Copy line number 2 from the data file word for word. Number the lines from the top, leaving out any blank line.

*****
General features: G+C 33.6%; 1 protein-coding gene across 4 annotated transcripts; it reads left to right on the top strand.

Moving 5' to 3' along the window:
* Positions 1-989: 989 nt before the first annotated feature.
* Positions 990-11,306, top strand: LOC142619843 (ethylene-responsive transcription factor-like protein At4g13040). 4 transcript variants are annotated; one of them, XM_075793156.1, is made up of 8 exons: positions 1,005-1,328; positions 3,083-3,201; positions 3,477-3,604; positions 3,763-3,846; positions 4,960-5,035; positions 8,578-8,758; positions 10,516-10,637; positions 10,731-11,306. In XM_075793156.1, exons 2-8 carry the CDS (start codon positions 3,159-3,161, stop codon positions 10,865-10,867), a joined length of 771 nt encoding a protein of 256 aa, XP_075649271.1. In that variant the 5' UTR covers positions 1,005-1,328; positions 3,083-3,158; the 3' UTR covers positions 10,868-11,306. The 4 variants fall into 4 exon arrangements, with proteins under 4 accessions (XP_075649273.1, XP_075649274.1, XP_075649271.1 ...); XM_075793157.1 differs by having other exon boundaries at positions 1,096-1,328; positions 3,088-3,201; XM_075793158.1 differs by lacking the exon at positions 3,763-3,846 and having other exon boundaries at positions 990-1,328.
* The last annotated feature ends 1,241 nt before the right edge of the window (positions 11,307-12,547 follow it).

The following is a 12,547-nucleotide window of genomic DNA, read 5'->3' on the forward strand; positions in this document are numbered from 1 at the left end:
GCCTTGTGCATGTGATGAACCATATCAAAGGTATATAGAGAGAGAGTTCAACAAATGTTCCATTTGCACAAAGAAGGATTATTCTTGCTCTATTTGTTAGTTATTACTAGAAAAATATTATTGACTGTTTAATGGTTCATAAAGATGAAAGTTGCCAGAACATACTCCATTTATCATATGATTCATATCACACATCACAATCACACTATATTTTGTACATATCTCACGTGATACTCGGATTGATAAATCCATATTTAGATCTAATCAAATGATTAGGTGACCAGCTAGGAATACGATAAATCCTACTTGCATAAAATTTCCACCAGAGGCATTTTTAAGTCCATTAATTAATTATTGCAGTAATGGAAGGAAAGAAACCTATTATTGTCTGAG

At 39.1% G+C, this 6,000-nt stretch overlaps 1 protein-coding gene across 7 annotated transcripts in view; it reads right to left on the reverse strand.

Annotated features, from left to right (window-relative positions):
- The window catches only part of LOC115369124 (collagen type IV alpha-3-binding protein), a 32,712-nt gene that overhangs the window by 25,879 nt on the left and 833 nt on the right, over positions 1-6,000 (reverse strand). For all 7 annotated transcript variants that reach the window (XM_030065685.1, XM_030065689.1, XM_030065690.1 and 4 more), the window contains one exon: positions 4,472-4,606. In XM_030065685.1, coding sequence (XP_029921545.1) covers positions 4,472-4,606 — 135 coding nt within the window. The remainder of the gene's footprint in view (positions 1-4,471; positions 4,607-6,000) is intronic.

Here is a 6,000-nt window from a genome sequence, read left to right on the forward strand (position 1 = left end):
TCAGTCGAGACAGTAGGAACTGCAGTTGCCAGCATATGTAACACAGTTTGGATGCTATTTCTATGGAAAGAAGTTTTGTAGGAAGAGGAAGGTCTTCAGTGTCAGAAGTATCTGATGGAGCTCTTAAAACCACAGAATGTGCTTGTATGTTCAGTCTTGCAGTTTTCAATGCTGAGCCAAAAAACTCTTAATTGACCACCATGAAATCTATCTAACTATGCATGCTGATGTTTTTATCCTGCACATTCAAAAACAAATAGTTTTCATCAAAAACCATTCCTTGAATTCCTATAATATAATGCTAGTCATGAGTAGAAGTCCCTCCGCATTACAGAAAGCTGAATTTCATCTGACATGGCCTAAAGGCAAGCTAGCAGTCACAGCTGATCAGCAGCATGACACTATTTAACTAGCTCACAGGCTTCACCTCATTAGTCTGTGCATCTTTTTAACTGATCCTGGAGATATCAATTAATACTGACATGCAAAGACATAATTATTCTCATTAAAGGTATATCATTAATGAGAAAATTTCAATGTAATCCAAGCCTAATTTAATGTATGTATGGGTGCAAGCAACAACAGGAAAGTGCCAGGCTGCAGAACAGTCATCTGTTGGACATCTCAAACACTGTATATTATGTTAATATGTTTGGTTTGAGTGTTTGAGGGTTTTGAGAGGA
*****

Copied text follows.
Moving 5' to 3' along the window: